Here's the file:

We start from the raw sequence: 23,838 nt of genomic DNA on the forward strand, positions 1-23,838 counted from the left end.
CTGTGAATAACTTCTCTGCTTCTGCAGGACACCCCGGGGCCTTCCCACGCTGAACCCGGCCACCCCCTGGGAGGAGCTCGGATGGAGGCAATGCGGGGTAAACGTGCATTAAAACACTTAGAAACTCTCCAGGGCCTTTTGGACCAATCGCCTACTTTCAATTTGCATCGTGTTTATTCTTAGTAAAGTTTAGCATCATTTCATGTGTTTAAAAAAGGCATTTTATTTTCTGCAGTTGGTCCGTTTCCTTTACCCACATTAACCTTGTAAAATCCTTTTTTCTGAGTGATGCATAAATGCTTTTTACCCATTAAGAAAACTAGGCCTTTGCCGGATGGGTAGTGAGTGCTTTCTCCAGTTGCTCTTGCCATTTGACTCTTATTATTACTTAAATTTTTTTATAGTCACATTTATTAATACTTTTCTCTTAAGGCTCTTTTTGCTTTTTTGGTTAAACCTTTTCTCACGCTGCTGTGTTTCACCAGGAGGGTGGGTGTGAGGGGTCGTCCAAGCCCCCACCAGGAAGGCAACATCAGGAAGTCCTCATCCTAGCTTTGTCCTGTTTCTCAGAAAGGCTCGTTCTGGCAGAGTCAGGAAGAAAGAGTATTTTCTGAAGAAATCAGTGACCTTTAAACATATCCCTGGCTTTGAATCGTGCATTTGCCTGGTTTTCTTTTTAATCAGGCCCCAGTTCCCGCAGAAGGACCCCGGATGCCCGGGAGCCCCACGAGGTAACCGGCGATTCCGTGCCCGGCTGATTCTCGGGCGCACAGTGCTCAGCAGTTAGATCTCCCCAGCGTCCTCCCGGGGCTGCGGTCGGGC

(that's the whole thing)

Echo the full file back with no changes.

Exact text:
We start from the raw sequence: 23,838 nt of genomic DNA on the forward strand, positions 1-23,838 counted from the left end.
CTGTGAATAACTTCTCTGCTTCTGCAGGACACCCCGGGGCCTTCCCACGCTGAACCCGGCCACCCCCTGGGAGGAGCTCGGATGGAGGCAATGCGGGGTAAACGTGCATTAAAACACTTAGAAACTCTCCAGGGCCTTTTGGACCAATCGCCTACTTTCAATTTGCATCGTGTTTATTCTTAGTAAAGTTTAGCATCATTTCATGTGTTTAAAAAAGGCATTTTATTTTCTGCAGTTGGTCCGTTTCCTTTACCCACATTAACCTTGTAAAATCCTTTTTTCTGAGTGATGCATAAATGCTTTTTACCCATTAAGAAAACTAGGCCTTTGCCGGATGGGTAGTGAGTGCTTTCTCCAGTTGCTCTTGCCATTTGACTCTTATTATTACTTAAATTTTTTTATAGTCACATTTATTAATACTTTTCTCTTAAGGCTCTTTTTGCTTTTTTGGTTAAACCTTTTCTCACGCTGCTGTGTTTCACCAGGAGGGTGGGTGTGAGGGGTCGTCCAAGCCCCCACCAGGAAGGCAACATCAGGAAGTCCTCATCCTAGCTTTGTCCTGTTTCTCAGAAAGGCTCGTTCTGGCAGAGTCAGGAAGAAAGAGTATTTTCTGAAGAAATCAGTGACCTTTAAACATATCCCTGGCTTTGAATCGTGCATTTGCCTGGTTTTCTTTTTAATCAGGCCCCAGTTCCCGCAGAAGGACCCCGGATGCCCGGGAGCCCCACGAGGTAACCGGCGATTCCGTGCCCGGCTGATTCTCGGGCGCACAGTGCTCAGCAGTTAGATCTCCCCAGCGTCCTCCCGGGGCTGCGGTCGGGC